2) But then again, why does Aristotle wish to point to the relationship between the noble and the good? Why exactly should this be THE beginning? What is it about the noble that gives it such weight that IT allows for the beginning of THE serious ethical inquiry? Who could be the audience such that the noble would be an object of admiration and desire? Who would actually be moved by such initial assumptions? All humans? Surely not. All the citizens? Perhaps only those ALREADY capable of hearing the noble? But then, what are THEY to learn? Or, is it would-be philosophers in the Lyceum? But aren’t they supposed to question “assumptions” such as this? And, crucially, what is the nature of this kind of relationship between the noble and the good that the means of communication by the philosopher is by way of rhetorical argumentation and the use of enthymeme (Rh, 1355a)? Why does rhetoric in the investigation of the ethical take precedence over the scientific and logically syllogistic? Is the enthymeme simply a truncated syllogism? Or is it the other way around, the truncated syllogism being that syllogism which is SIMPLY scientific? Don’t many modern discussion around the ethics suffer, precisely, from this illness of inversion? But then again, what if modernity has actually subverted such rhetorical skills? How then are we to prepare ourselves to be able to listen to such beginnings? Can we moderns, in fact, even listen to the noble in its true magnitude?

3) In what perhaps has to be one of the complex puzzles: Why does Aristotle introduce the issue of teleology from the start? “By nature” (physis); what does that exactly mean? Does it mean what it means for Montesquieu at the beginning of The Spirit of the Laws? Does it mean what it means for us post-Galileans? Don’t we obviously know that Aristotle deluded himself into thinking that the universe had an intrinsic teleology which can no longer be accounted for? Or rather, aren’t WE deluding ourselves into thinking we in fact understand Aristotle so that we have little or nothing to learn from him in terms of the understanding of the whole (in this regard Bolotin’s An Approach to Aristotle’s Physics: With Particular Attention to the Role of His Manner of Writing, is of the essence)? Is “nature” merely a concatenation of natural effects and causes following certain “natural” laws (see Hobbes, Leviathan, Part I, Chapter V. “Of Reason and Science”? Or rather, does it refer to a certain intelligibility of the whole? But then again, what in humans makes them capable of understanding such a whole? And how is the understanding of the whole made accessible SOLELY by way of an understanding of the ethical/political things? And if this were true, wouldn’t then the NE be THE entrance point par excellence?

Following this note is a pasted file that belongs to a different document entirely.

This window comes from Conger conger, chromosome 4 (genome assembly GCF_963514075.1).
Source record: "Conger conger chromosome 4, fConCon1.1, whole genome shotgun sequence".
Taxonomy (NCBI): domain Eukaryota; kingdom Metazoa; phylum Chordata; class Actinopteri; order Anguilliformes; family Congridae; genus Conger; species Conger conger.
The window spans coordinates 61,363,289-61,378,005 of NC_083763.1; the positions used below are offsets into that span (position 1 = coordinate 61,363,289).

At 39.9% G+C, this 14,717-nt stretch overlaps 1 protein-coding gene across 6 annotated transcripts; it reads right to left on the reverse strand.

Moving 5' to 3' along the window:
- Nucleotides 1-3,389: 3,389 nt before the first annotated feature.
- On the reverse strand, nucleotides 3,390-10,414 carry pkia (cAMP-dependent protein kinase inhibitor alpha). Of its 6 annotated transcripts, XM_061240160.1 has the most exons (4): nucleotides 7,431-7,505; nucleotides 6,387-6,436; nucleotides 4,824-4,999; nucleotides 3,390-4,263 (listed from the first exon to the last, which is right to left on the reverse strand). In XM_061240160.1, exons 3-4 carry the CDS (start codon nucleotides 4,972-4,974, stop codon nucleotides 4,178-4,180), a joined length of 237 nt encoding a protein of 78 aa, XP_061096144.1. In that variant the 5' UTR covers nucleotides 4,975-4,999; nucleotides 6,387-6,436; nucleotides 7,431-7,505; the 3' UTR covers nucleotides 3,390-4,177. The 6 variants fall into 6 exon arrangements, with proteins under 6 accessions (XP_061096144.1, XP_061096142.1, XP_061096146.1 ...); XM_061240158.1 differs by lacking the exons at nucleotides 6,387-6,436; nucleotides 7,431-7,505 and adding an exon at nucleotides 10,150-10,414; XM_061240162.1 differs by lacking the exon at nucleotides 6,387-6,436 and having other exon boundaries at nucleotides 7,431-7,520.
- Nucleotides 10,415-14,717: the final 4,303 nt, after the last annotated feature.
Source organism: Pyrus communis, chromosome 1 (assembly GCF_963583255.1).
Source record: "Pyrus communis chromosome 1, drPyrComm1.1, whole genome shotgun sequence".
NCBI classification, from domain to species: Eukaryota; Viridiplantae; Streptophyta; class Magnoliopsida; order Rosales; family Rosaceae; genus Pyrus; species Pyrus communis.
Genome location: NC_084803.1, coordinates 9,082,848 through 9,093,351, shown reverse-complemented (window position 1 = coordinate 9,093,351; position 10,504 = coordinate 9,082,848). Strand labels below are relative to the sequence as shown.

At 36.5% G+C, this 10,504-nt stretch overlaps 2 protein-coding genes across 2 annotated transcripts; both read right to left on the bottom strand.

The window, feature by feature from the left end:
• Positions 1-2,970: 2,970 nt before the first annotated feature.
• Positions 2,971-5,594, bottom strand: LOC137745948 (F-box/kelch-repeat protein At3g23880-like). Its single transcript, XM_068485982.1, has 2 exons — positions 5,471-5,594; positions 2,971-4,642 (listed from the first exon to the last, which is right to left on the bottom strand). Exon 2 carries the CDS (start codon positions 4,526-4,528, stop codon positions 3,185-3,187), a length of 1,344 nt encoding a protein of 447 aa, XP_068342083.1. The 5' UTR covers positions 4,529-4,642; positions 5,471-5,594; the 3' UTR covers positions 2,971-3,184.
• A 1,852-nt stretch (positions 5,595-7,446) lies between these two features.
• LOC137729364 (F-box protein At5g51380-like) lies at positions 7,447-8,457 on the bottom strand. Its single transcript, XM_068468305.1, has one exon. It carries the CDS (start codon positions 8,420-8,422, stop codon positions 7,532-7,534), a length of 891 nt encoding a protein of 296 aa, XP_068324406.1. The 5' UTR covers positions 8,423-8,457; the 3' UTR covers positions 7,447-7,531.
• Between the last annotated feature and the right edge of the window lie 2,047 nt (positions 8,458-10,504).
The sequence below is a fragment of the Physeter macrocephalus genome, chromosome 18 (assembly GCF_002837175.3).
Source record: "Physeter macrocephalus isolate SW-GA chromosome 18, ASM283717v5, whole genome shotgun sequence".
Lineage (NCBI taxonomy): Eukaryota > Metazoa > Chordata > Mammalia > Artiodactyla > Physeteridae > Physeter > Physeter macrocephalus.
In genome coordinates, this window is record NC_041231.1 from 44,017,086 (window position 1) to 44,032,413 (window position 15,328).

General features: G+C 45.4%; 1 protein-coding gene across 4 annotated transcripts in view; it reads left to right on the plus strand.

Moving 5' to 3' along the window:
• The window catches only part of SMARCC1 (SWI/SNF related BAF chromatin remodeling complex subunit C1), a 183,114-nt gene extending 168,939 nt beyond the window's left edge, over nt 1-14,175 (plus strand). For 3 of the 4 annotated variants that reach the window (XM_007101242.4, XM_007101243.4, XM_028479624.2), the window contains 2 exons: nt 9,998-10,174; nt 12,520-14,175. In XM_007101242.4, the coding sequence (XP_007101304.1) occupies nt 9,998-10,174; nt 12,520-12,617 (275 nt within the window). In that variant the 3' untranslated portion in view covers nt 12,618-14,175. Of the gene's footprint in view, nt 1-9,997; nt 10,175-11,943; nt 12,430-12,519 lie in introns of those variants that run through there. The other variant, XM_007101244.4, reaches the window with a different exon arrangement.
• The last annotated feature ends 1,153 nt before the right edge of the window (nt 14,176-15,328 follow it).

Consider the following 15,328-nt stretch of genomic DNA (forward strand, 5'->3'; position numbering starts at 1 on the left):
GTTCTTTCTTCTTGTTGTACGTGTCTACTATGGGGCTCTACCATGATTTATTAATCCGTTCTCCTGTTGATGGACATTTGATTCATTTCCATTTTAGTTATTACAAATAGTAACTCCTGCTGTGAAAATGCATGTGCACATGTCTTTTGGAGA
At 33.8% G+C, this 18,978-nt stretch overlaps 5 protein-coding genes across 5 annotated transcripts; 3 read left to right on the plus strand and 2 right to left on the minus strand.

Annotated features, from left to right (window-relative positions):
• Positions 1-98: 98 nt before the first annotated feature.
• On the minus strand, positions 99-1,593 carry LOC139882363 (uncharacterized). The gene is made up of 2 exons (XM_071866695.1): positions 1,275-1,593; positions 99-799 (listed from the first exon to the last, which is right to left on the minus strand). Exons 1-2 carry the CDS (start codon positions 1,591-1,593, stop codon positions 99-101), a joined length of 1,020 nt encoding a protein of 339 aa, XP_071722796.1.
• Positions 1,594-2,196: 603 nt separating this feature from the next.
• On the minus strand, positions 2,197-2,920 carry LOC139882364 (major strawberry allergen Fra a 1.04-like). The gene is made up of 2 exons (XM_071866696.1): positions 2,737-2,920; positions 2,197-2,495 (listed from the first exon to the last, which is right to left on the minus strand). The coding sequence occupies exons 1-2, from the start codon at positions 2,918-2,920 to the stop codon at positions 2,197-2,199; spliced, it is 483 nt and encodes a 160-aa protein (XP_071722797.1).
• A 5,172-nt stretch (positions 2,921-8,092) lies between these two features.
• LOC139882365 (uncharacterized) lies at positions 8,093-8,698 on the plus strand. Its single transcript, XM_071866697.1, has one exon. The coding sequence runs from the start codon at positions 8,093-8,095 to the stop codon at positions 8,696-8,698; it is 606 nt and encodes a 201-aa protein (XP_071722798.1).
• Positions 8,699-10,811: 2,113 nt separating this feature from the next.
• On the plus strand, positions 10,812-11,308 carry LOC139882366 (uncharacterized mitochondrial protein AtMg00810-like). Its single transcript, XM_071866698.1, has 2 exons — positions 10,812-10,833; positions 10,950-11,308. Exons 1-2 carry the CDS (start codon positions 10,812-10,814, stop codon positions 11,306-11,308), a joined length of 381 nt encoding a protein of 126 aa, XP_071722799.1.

4) And why the initial reference to choice? Is Aristotle prudently, gently, preparing some of us for a choice which involves getting to understand the noble and its dynamics? Why so? Because in the EE, Aristotle in contrast has NO qualms whatsoever about making it LOUD AND CLEAR to the reader that the question is, in fact, one of CHOICE (EE, 1214b6-13: “everyone who can live according to his own choice should adopt some goal for a the fine life … “) ? But then again, why is Ar. so reticent about being as LOUD in the NE? Is it because of his better understanding of the nature of the mixed audience attending his lectures? Isn’t part of the audience, the noble part, less akin to the loudness of philosophical inquiry? Wouldn’t that audience rarely —if ever—- visit the Lyceum where the activity of dialogical questioning is taken for granted? And, very importantly for students of Ar., wouldn’t this signal to the greater maturity present in the NE in contrast to the EE? Or put another way, wouldn’t the EE stand to Plato’s Republic, as the NE stands to the elder Plato’s Laws?